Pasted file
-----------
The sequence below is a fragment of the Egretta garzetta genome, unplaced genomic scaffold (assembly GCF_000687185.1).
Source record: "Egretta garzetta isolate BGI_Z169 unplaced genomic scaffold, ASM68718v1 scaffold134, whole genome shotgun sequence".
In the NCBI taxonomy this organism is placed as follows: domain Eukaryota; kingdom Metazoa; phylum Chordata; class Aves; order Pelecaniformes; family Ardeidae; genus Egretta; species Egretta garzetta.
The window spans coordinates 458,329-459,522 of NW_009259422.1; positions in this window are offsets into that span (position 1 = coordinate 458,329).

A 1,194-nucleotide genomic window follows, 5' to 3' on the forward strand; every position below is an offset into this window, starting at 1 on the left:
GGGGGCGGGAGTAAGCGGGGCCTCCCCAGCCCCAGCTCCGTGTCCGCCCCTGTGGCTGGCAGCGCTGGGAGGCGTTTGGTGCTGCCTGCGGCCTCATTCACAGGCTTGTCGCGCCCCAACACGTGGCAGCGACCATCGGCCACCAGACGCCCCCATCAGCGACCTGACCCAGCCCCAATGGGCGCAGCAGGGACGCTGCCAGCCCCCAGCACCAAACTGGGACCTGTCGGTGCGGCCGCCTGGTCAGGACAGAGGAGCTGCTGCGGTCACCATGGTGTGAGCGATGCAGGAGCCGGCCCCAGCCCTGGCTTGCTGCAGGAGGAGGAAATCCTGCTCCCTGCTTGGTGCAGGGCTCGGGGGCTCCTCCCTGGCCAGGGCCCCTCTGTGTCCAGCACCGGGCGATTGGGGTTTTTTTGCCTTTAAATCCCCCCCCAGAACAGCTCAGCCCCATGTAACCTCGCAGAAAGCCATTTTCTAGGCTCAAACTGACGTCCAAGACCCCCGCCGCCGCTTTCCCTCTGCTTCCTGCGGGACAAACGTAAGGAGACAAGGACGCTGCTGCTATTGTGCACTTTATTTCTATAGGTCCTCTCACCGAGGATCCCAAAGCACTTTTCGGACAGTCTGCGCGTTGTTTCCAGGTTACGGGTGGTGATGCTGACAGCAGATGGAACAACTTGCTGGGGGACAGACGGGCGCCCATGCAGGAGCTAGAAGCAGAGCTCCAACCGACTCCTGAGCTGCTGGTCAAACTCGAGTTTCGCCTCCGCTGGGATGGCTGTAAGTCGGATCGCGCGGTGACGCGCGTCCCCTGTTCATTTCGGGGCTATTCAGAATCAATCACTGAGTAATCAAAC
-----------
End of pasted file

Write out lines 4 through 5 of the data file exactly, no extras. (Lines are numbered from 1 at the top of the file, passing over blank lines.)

The window spans coordinates 458,329-459,522 of NW_009259422.1; positions in this window are offsets into that span (position 1 = coordinate 458,329).

A 1,194-nucleotide genomic window follows, 5' to 3' on the forward strand; every position below is an offset into this window, starting at 1 on the left: